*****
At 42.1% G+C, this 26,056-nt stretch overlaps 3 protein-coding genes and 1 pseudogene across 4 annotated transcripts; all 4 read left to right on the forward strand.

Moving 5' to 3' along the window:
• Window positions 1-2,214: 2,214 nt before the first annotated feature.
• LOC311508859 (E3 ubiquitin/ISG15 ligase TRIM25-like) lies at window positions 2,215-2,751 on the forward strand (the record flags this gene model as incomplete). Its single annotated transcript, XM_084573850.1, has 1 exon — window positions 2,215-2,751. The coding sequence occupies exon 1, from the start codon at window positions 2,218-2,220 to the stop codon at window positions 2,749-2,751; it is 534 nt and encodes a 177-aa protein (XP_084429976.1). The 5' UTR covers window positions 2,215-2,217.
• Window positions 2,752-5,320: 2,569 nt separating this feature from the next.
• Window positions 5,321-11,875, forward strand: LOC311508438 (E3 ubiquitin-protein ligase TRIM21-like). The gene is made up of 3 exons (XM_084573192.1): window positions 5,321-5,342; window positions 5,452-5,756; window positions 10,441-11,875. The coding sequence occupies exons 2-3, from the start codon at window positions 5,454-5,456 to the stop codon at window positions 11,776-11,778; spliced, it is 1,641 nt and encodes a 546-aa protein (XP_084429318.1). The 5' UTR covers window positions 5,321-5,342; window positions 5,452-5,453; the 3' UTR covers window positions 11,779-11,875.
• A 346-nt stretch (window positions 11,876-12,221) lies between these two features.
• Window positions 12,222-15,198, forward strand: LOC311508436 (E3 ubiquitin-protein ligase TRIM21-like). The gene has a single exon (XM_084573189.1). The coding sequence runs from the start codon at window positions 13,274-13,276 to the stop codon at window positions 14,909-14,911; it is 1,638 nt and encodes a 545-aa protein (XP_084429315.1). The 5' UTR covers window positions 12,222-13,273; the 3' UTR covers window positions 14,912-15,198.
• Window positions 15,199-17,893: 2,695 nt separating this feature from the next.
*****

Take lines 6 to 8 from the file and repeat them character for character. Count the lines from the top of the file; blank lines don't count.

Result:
• Window positions 5,321-11,875, forward strand: LOC311508438 (E3 ubiquitin-protein ligase TRIM21-like). The gene is made up of 3 exons (XM_084573192.1): window positions 5,321-5,342; window positions 5,452-5,756; window positions 10,441-11,875. The coding sequence occupies exons 2-3, from the start codon at window positions 5,454-5,456 to the stop codon at window positions 11,776-11,778; spliced, it is 1,641 nt and encodes a 546-aa protein (XP_084429318.1). The 5' UTR covers window positions 5,321-5,342; window positions 5,452-5,453; the 3' UTR covers window positions 11,779-11,875.
• A 346-nt stretch (window positions 11,876-12,221) lies between these two features.
• Window positions 12,222-15,198, forward strand: LOC311508436 (E3 ubiquitin-protein ligase TRIM21-like). The gene has a single exon (XM_084573189.1). The coding sequence runs from the start codon at window positions 13,274-13,276 to the stop codon at window positions 14,909-14,911; it is 1,638 nt and encodes a 545-aa protein (XP_084429315.1). The 5' UTR covers window positions 12,222-13,273; the 3' UTR covers window positions 14,912-15,198.